Emerging Infectious Diseases Journal
Highlights: Emerging Infectious Diseases, Vol. 22, No. 5, May 2016
The articles of interest summarized below will appear in the May 2016 issues of Emerging Infectious Diseases, CDC’s monthly peer-reviewed public health journal. This issue will feature Vectorborne Diseases. The articles are embargoed until April 13, 2016, at 12 p.m. EDT.
Note: Not all articles published in EID represent work done at CDC. In your stories, please clarify whether a study was conducted by CDC (“a CDC study”) or by another institution (“a study published by CDC”). The opinions expressed by authors contributing to EID do not necessarily reflect the opinions of CDC or the institutions with which the authors are affiliated.
1. Rickettsia parkeri Rickettsiosis, Arizona, USA, Kristen L. Herrick et al.
Rickettsia parkeri is a bacterium transmitted to humans by the bite of an infected tick of the species Amblyomma. In humans, R. parkeri infection (also known as R. parkeri rickettsiosis) typically results in fever, headache, rash, and a dark, dry scab (or eschar) at the site of the tick bite. In the United States, previously reported cases of R. parkeri rickettsiosis have been linked to transmission by the Gulf Coast tick (Amblyomma maculatum), a tick whose distribution is restricted to the eastern half of the United States. However, a recent study identified 2 cases of R. parkeri rickettsiosis in hikers who acquired their infections in a mountainous region of southern Arizona, well beyond the recognized geographic range of A. maculatum ticks. The probable vector for these 2 infections was identified as the A. triste tick, a species found predominantly in South America that has been recognized only recently in the United States. This discovery warrants a closer look at the geographic distribution of these ticks and the health risks they pose to people and pets. In the meantime, education and outreach aimed at people visiting or working in the same mountainous region of southern Arizona can improve awareness and promote prevention of tickborne rickettsioses.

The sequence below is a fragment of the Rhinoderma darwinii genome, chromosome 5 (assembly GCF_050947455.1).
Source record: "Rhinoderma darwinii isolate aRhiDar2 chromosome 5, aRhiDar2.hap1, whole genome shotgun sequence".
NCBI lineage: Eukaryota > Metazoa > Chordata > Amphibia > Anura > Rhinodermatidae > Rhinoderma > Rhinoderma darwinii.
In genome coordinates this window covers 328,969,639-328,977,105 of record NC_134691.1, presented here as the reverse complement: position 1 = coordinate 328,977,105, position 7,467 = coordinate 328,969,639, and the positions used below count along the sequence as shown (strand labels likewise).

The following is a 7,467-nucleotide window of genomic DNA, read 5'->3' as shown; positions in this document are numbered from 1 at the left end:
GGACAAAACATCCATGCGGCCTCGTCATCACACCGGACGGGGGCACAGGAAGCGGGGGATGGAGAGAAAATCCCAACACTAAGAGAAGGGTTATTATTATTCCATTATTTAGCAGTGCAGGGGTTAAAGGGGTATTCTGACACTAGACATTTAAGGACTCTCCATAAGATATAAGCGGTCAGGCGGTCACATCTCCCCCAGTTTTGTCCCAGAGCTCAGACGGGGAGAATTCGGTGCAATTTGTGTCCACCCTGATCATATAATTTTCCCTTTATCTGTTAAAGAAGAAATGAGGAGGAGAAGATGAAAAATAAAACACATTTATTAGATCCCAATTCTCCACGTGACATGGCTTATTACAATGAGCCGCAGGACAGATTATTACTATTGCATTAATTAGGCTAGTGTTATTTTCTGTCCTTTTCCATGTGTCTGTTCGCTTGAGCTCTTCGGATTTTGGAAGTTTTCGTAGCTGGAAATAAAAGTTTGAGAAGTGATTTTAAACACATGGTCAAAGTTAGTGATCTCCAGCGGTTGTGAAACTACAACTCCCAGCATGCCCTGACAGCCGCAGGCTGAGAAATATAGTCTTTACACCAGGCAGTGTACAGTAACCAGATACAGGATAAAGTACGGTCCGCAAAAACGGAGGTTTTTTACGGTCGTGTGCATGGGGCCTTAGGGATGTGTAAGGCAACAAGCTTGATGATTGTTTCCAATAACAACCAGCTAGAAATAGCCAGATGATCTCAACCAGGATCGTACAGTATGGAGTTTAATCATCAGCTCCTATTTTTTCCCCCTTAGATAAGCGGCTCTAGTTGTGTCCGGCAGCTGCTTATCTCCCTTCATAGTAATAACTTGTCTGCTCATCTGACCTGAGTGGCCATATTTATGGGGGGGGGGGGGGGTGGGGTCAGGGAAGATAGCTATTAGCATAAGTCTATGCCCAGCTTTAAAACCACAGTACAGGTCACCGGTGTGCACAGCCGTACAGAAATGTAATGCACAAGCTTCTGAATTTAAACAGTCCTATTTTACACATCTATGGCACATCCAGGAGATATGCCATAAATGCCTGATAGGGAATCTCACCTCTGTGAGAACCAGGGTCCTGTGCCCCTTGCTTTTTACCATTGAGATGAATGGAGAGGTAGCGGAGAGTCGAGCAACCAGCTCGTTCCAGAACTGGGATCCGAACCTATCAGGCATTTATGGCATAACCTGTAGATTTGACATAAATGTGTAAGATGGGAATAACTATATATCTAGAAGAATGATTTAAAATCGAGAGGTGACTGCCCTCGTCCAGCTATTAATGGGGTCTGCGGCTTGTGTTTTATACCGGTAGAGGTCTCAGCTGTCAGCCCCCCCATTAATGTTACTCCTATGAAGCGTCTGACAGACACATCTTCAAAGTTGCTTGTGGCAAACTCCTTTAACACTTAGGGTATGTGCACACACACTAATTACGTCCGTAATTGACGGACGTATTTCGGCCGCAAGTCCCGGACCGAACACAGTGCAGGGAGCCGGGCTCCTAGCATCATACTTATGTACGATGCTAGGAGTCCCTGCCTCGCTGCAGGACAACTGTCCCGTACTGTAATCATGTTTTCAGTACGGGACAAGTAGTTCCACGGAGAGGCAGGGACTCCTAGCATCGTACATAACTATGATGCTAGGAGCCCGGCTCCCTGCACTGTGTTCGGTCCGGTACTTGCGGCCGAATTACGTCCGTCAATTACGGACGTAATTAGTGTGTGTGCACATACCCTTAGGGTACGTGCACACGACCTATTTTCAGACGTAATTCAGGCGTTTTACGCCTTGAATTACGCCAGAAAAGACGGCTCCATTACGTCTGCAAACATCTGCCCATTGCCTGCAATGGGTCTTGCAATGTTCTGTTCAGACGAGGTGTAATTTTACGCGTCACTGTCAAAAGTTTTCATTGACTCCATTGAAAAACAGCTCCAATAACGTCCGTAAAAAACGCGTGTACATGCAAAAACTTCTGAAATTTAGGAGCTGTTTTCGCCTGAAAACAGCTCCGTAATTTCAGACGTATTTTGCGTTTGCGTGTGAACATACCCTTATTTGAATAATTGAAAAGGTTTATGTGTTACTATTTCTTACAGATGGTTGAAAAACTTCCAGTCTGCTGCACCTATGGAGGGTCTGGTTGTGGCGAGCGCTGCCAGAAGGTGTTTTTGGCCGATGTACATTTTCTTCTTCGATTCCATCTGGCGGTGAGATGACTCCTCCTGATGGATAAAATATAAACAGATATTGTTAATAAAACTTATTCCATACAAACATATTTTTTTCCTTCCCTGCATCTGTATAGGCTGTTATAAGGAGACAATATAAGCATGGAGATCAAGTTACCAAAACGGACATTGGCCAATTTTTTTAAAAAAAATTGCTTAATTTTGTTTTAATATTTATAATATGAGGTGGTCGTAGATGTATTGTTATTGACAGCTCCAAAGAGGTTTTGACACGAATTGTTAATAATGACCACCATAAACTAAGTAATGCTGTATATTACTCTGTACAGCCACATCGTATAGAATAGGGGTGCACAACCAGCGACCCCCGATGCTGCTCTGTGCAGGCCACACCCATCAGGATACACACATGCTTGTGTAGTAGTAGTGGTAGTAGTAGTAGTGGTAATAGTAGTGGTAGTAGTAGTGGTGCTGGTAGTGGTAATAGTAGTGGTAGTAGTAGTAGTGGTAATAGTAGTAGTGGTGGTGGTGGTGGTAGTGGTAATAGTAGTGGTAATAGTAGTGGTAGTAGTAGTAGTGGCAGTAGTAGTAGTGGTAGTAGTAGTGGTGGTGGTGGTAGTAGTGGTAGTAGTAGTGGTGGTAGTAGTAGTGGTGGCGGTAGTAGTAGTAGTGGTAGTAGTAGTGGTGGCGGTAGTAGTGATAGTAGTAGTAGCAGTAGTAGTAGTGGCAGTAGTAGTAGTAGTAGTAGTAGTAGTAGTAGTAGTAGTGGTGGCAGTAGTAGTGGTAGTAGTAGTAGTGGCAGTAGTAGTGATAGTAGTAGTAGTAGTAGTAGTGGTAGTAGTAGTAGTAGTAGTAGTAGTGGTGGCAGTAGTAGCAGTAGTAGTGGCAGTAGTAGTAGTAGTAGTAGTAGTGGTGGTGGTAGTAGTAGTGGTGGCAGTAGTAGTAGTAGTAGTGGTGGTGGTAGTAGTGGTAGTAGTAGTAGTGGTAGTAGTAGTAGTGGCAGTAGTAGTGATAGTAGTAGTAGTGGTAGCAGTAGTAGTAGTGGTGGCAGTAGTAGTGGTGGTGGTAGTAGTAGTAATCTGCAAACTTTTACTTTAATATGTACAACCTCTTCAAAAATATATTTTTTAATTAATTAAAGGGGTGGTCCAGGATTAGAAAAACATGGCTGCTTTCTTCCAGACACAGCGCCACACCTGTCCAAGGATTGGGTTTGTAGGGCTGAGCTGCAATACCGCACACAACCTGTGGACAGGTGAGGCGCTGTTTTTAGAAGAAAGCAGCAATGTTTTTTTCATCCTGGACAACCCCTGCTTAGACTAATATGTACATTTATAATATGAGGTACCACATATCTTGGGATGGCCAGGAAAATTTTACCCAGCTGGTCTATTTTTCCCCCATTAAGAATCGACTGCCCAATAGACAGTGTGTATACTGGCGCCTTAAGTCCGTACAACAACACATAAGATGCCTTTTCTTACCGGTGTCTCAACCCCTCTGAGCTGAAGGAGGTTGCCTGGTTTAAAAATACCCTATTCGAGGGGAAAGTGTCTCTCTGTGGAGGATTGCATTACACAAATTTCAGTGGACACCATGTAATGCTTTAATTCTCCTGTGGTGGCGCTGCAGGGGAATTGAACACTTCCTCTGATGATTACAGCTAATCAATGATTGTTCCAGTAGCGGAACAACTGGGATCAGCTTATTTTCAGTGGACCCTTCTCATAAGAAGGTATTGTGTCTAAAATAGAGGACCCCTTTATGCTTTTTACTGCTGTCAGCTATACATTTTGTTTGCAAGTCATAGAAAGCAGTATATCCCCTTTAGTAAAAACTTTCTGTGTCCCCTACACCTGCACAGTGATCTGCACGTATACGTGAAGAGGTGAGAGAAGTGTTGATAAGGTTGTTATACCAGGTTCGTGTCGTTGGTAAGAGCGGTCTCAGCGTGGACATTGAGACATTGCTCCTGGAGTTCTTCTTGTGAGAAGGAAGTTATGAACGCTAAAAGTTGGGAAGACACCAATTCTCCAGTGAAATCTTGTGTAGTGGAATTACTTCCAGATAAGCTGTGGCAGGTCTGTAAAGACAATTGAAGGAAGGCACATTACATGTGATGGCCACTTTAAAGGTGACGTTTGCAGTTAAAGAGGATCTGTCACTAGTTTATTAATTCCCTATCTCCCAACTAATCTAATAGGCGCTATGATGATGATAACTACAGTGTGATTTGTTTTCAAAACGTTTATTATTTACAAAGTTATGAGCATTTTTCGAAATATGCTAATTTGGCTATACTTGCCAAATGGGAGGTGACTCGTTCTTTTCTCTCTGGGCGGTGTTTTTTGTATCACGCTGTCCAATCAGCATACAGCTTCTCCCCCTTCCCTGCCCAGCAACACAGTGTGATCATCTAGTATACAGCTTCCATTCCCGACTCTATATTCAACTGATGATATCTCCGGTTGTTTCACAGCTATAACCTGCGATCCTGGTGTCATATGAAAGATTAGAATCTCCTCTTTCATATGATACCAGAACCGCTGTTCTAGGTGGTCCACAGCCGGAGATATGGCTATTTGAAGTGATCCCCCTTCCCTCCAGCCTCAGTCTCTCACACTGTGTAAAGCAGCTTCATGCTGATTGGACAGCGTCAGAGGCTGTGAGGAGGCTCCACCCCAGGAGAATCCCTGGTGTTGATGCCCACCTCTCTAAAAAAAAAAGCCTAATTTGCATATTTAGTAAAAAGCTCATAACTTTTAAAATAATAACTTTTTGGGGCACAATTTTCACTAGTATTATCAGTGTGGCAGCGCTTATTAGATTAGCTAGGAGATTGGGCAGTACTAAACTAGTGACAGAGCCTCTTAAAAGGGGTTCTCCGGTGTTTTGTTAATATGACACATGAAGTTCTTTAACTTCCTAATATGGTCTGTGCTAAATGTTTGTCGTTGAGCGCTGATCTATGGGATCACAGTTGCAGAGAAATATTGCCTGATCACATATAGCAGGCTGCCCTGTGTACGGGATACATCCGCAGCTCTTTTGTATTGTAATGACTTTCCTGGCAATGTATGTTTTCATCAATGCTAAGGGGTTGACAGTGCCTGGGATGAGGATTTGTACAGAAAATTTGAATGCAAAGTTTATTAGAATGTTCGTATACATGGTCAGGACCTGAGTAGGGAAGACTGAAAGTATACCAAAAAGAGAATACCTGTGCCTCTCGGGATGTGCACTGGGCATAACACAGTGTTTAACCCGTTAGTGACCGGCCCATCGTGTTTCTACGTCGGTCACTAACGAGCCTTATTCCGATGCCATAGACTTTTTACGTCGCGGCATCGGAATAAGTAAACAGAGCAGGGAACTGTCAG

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2. An Operational Framework for Insecticide Resistance Management Planning, Emmanuel Chanda and Edward Thomsen et al.
Insects serve as vectors for some specific organisms (e.g., viruses, bacteria, and parasites) that can cause infectious diseases in people and animals. An obvious, but not so simple, way to control vectorborne spread of infectious disease is to control the vectors by use of insecticides. However, continued, repeated use of the same insecticides is enabling insects to develop resistance. Sound familiar? A similar problem is antibiotic resistance. With only limited types of insecticides available, previously controlled vectorborne diseases, such as malaria, could reemerge if resistance reduces the effectiveness of insecticides. In response to this concern, in 2012, the World Health Organization published the Global Plan for Insecticide Resistance Management, which outlines strategies that should be implemented at the country, regional, and global level to mitigate the impact of resistance. Until now, no country has documented how to actually enact these recommendations. This paper presents the primary objectives, challenges, and preliminary impact of such policy change in Zambia. Thus far, the effects of policy changes with regard to insecticide use and malaria have been promising. Such changes should be expanded to help control other vectorborne diseases, to ensure that available insecticides are used judiciously and remain effective for a long time.